New stats abound as Europe’s elite chase Champions League glory
After a summer of eye-catching moves across Europe, the continent’s top clubs begin the long road to Champions League glory this week as fans return after a 2020-21 competition held largely behind closed doors.
A flurry of transfer activity, headlined by Lionel Messi ending his long association with Barcelona and Cristiano Ronaldo returning to Manchester United, guarantees plenty of fresh intrigue.
The opening round of group stage fixtures does not disappoint either, with Barcelona taking on Bayern Munich for the first time since a humiliating 8-2 defeat two years ago.
Liverpool and AC Milan, clubs with a combined 13 European Cups between them, square off at Anfield in just their third competitive meeting after the 2005 “Miracle of Istanbul” and Milan’s revenge in the 2007 final.
Holders Chelsea bolstered their squad by re-signing striker Romelu Lukaku, prised away from cost-cutting Italian champions Inter Milan where he was voted Serie A player of the season last term.
That deal was indicative of Premier League clubs again exerting their financial power over the rest of Europe, topping £1 billion ($1.4 billion) in spending for the sixth straight summer despite a dip in revenues caused by the Covid-19 pandemic.
Chelsea and last season’s runners-up Manchester City will be among the favourites to go all the way, but 2020 finalists Paris Saint-Germain added Messi with the express aim of getting their hands on the Champions League for the first time.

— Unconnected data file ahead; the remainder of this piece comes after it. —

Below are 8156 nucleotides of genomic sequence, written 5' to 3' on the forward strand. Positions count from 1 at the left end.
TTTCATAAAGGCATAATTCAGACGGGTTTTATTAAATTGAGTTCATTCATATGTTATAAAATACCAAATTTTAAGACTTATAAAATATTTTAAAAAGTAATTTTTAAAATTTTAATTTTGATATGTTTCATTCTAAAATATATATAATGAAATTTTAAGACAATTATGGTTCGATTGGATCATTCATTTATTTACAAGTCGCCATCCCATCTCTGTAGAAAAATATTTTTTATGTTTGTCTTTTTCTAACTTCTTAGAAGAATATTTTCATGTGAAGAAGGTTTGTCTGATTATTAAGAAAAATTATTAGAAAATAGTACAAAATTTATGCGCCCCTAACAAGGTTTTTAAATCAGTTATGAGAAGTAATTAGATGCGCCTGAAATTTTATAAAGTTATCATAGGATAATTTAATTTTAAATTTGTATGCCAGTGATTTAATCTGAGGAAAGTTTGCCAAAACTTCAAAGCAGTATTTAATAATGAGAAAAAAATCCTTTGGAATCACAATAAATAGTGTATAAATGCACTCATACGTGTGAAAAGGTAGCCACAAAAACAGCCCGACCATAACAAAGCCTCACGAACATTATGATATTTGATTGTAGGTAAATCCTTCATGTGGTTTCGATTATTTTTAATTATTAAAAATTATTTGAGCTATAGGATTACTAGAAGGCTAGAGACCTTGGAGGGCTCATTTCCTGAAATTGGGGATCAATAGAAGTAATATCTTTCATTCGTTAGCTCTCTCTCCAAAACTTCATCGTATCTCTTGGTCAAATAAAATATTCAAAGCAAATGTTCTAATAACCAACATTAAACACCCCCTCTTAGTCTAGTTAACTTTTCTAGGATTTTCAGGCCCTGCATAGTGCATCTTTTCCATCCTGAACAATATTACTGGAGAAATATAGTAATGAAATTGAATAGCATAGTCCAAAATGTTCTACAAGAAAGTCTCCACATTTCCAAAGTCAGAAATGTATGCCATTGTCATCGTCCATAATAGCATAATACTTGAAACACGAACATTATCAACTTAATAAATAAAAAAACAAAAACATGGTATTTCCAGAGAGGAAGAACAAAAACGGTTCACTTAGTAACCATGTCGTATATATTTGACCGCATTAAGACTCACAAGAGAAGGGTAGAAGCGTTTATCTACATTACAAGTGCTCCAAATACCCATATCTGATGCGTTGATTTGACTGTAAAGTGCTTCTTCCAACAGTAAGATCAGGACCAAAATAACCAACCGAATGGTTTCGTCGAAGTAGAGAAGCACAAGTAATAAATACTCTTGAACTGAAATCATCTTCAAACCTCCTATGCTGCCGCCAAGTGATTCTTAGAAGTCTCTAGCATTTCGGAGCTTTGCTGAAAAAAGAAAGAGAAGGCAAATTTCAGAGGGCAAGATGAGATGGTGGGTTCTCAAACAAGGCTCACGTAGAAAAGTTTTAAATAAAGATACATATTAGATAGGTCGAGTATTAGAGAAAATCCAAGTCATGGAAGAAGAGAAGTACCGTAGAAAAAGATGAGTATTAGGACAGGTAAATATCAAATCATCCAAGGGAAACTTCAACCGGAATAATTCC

“I have said many times my dream is to win another Champions League and I think I’m in the ideal place to have that chance and to do it,” said Messi.
Rested at the weekend after a long trip back from a World Cup qualifier in Bolivia, Messi could finally make his first start for PSG against Club Brugge.
The Belgian champions will be viewed as makeweights in a group that features City, PSG and RB Leipzig, surprise semi-finalists in 2020 and runners-up to Bayern in last season’s Bundesliga.
City eliminated PSG in the semi-finals last May, while Leipzig were already in a group with the French giants last season, the two sides qualifying for the last 16 ahead of Manchester United.
Ronaldo’s last match in his first spell at Old Trafford was the 2009 Champions League final loss to Barca, the second of three finals the club reached in the space of four years.
Since Alex Ferguson’s retirement in 2013, only twice have United reached the last eight.
“We have a fantastic team, a young team, with a fantastic coach,” said Ronaldo, who scored twice Saturday against Newcastle on his return to United.
“I belong to Manchester. I arrived here at 18 and they treated me unbelievably.
This is why I’ve come back.
I’m so proud to be here and I want to win.”
Ronaldo is the Champions League’s record scorer with 134 goals, 14 clear of long-time rival Messi. United start Group F against Switzerland’s Young Boys. -AFP